In Staged, Minou Arjomand draws on a rich archive of postwar German and American rehearsals and performances to reveal how theater can become a place for forms of storytelling and judgment that are inadmissible in a court of law but indispensable for public life. She unveils the affinities between dramatists like Bertolt Brecht, Erwin Piscator, and Peter Weiss and philosophers such as Hannah Arendt and Walter Benjamin, showing how they responded to the rise of fascism with a new politics of performance. Linking performance with theories of aesthetics, history, and politics, Arjomand argues that it is not subject matter that makes theater political but rather the act of judging a performance in the company of others. Staged weaves together theater history and political philosophy into a powerful and timely case for the importance of theaters as public institutions.
This is a brilliant work that gives us both a social history and critical theory of postwar theatre. One thinks about the show trial as a terrible miscarriage of justice, but Arjomand gives trial theatre another function: public deliberation and judgment on responsibility and political justice. Whereas much attention has been given to the theatricality of legal trials, Arjomand asks us to value the public function of theatre in enacting debates on justice and establishing a public practice of considered judgment. The history of postwar German theatre offered here engaged in critical theory and aesthetics in a new and engaging argument about aesthetics and politics and the public functions of art in a democracy. -- Judith Butler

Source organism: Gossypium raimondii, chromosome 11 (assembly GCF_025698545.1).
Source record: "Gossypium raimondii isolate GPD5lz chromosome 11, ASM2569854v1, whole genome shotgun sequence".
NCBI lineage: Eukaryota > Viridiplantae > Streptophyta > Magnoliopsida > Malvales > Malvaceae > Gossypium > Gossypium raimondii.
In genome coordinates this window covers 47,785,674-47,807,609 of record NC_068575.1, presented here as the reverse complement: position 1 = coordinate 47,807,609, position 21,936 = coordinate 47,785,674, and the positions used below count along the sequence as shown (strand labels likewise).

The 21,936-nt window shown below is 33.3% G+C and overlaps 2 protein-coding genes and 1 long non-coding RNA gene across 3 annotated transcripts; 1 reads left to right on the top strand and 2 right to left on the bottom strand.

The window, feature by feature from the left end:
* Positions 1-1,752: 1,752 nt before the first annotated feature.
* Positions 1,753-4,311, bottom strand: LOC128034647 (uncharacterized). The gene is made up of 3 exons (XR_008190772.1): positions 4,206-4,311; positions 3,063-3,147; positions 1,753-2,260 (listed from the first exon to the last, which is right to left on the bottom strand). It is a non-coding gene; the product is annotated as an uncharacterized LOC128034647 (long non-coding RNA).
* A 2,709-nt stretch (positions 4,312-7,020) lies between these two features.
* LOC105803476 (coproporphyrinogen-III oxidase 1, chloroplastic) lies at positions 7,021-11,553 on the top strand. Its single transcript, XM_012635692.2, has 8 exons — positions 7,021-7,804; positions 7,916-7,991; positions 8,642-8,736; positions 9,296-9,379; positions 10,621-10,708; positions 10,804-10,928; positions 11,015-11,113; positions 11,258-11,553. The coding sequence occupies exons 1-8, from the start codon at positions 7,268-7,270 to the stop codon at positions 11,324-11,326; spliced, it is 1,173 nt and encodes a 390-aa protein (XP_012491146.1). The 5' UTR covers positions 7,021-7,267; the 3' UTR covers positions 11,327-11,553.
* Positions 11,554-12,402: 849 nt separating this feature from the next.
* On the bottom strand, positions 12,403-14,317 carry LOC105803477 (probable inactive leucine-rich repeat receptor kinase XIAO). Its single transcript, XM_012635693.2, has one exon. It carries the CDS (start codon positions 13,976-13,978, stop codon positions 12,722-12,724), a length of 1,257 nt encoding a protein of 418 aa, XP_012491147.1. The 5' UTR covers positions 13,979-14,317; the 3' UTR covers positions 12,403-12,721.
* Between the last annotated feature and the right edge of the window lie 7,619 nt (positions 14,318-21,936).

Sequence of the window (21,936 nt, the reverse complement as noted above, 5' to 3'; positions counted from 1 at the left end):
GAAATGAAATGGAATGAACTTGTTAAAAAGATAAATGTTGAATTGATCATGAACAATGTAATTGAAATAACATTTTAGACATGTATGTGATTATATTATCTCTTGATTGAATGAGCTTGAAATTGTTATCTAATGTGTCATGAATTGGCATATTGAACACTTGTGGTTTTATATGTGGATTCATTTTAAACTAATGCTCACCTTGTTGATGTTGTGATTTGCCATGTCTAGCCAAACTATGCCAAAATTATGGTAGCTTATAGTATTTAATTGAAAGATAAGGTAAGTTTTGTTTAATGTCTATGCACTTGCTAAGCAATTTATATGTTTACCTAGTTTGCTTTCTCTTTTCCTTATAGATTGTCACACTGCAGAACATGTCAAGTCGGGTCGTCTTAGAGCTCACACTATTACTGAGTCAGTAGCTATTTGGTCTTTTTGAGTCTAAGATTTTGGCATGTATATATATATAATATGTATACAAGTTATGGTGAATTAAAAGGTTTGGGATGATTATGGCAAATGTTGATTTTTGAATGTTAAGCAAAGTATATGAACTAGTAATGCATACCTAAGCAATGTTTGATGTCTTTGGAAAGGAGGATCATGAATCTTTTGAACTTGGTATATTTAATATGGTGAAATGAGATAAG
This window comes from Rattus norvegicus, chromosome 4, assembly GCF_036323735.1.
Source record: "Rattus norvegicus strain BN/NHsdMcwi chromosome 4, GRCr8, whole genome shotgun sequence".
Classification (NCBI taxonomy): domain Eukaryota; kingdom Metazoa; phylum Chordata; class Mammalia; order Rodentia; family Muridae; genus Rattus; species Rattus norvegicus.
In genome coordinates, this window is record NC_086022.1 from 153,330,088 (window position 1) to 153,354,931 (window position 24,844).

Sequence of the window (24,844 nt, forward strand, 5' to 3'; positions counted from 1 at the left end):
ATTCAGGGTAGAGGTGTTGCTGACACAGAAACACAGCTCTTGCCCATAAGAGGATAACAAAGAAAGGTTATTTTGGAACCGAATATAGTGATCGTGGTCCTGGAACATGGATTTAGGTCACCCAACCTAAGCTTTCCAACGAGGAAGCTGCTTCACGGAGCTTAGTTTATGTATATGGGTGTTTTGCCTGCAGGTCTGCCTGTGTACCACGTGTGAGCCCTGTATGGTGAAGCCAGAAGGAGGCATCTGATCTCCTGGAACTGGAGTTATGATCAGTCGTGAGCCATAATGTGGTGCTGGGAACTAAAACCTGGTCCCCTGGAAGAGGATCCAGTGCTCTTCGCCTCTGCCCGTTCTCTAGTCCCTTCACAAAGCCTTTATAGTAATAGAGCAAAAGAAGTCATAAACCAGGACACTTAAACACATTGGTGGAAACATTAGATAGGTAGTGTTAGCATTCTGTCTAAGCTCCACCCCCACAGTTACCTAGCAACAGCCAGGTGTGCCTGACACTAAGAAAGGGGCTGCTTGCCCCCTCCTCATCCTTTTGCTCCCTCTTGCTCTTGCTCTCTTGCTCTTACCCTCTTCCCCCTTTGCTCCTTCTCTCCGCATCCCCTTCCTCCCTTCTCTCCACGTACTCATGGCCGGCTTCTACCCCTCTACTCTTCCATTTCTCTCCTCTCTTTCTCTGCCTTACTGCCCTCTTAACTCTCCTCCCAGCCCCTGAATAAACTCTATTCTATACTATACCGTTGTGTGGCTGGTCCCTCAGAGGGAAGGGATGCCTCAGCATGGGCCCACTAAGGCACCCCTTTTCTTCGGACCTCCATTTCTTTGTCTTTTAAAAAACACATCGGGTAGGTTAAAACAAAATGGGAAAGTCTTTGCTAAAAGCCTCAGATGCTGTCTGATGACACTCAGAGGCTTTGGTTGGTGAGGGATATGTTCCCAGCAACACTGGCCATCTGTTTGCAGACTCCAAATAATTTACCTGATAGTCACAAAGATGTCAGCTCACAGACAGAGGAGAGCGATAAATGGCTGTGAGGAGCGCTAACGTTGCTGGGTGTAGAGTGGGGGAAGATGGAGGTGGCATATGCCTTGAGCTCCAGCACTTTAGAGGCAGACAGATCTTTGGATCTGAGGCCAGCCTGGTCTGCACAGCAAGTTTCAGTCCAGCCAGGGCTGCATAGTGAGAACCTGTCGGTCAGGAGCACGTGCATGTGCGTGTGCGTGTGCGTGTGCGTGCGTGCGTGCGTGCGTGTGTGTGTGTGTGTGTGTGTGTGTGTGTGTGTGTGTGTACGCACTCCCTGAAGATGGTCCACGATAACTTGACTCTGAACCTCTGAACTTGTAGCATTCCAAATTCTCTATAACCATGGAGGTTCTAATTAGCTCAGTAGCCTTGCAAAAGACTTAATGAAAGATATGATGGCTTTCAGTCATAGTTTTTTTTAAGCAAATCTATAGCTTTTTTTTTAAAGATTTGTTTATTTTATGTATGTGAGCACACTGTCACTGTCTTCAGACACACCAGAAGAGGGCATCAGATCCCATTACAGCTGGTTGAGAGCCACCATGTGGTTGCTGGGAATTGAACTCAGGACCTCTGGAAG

Staged marks an exciting moment for scholarship at the intersection of law and theater... emerge[ing] from the long-established insight that law and performance are mutually constitutive. -- Rebecca Kastleman